The name Doune is a corruption of the old word 'dun' meaning fortified town. There is some evidence of an ancient earthwork fort here, however you'll have to look really hard to find it.
Doune castle sits in a location that is both strategic and impressively well defended. It's close to the geographic centre of Scotland and only 5 miles from Stirling Castle, the "Gateway to the Highlands". To the west the castle is protected by the River Teith and the Ardoch Burn guards its eastern flank. The entrance on the northern side of the castle is defended by earthworks and ramparts.
The castle's gatehouse stood over 100 feet high when it was built and has the Lord's Hall and three storeys of rooms above the entrance passageway.
The cobbled entrance passageway is over 40 feet long. Would-be attackers would have to get through two timber doors, a portcullis and a strong iron yett before they could get in. Meanwhile arrow loops and machicolations ("murder holes") would allow the defenders to shoot arrows at them and drop things on them.
Doune Castle was a very secure fortress and rarely changed hands as a result of military action.
Most of the present day castle was built by Robert Stewart, the first Duke of Albany, sometime in the late 14th Century. There is no firm date for the construction of the castle, but it was at least partially complete by 1381.
Robert Stewart and his son Murdoch were Regents for the King. When Murdoch was executed by James I in 1424 the castle became a royal fortress. It was used as a hunting lodge and retreat from the affairs of state by the Stewart Court.
During the 15th Century it was a dower house for three Stewart queens. Mary, Queen of Scots, stayed at Doune on several occasions and the castle remained loyal to her after her abdication in 1567. It was eventually taken by the 4th Earl of Lennox.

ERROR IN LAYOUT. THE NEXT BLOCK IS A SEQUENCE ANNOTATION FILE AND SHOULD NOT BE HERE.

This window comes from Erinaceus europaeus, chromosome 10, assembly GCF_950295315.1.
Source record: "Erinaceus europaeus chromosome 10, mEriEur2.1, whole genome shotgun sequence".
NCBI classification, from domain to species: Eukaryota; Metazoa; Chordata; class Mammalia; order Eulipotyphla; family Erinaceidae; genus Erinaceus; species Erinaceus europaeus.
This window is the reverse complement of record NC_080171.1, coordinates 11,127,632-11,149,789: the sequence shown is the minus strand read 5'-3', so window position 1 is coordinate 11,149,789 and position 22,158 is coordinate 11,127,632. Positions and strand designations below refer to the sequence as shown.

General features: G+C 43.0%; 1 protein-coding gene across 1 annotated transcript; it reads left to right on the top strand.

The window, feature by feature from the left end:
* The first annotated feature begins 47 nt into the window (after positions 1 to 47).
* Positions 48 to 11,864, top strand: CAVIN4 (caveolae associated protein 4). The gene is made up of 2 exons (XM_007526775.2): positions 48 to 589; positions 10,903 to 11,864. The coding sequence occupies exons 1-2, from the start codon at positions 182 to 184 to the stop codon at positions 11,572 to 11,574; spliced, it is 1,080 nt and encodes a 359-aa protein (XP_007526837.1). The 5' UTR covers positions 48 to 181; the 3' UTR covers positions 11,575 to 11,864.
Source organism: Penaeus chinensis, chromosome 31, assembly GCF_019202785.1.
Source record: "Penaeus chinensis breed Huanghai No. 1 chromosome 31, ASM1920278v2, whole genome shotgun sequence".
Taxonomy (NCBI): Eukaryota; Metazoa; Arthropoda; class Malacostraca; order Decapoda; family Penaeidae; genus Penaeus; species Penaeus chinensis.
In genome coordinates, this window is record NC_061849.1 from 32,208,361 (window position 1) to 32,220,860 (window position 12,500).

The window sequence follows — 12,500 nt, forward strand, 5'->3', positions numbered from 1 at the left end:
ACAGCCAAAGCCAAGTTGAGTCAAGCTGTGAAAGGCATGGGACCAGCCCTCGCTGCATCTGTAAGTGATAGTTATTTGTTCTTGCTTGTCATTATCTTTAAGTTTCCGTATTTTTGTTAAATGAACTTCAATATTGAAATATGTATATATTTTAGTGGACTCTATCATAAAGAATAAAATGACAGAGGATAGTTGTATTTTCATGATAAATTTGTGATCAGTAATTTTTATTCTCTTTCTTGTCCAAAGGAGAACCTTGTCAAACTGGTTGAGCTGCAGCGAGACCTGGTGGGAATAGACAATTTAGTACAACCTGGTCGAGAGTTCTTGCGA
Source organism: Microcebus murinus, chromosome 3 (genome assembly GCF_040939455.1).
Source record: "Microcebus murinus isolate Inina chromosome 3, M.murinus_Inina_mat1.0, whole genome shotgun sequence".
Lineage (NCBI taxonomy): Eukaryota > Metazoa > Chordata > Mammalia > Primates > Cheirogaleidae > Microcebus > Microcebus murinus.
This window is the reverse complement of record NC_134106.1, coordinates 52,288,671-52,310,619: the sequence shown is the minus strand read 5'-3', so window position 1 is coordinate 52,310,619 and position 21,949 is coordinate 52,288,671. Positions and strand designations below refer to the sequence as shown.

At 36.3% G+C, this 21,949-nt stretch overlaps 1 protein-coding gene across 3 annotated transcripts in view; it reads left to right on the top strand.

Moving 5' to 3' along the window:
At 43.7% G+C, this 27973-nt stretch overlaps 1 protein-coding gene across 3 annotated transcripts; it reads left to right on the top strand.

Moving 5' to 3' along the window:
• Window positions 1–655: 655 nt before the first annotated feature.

The castle came into the hands of the Earls of Moray by marriage in 1580 and they owned it until the late 20th Century. The 17th and 18th centuries saw the castle play its part during the Wars of the Three Kingdoms, the English Civil War and the Jacobite uprisings.
Bonnie Prince Charlie held it during the 1745 uprising and it was, not for the first time, used to house prisoners of war. Several prisoners from the Battle of Falkirk escaped, including John Witherspoon who later moved to America and was a signatory of the United States Declaration of Independence.
Despite some running repairs, the castle continued to fall into ruin through the 18th Century and it was roofless by 1800. In 1880 George Stewart, the 14th Earl of Moray, made extensive repairs to it. The roof was repaired, as was the Lord's Hall. To the west of the Lord's Hall you'll find the Great Hall and the Kitchen Tower, both of which were renovated and repaired.
The Kitchen Tower is almost a house in its own right. The kitchen is one of the best-appointed for its age in Scotland with ovens and a huge fireplace. Above the kitchens are the "Royal Apartments" where the various royal visitors would have been housed.
Douglas Stewart, the 20th Earl of Moray gifted the castle to the care of the nation in 1984 and today it is run and maintained by Historic Scotland. The castle stands as a well-preserved and authentic medieval castle.
Doune Castle is open to the public, for a small entrance fee, and visitors can explore the courtyard and many of the castle's rooms. The cellars house the castle's well and contain exhibits about the history of the site, and both the Lord's Hall and the Great Hall have been restored. The castle is available for hire as a wedding venue and you'll also find a gift shop, toilets and decent car parking on site.
Doune Castle has appeared on film a few times. In 1952 parts of Ivanhoe were filmed here and, most famously, many of the castle scenes from Monty Python and the Holy Grail were shot in various parts of the castle. Most recently the TV series Game of Thrones used Doune Castle as the set for Winterfell.
Status: Museum / Wedding Venue
Owner: Historic Scotland
Tel: +44 (0)1786 841 742
Opening Times: Daily April to September 9.30am to 5.30am
Daily October 9.30am to 4.30pm
Mon-Wed and weekends November to March 9.30am to 4.30pm
Doune Castle from the River Teith
Gatehouse Tower and entrance at Doune Castle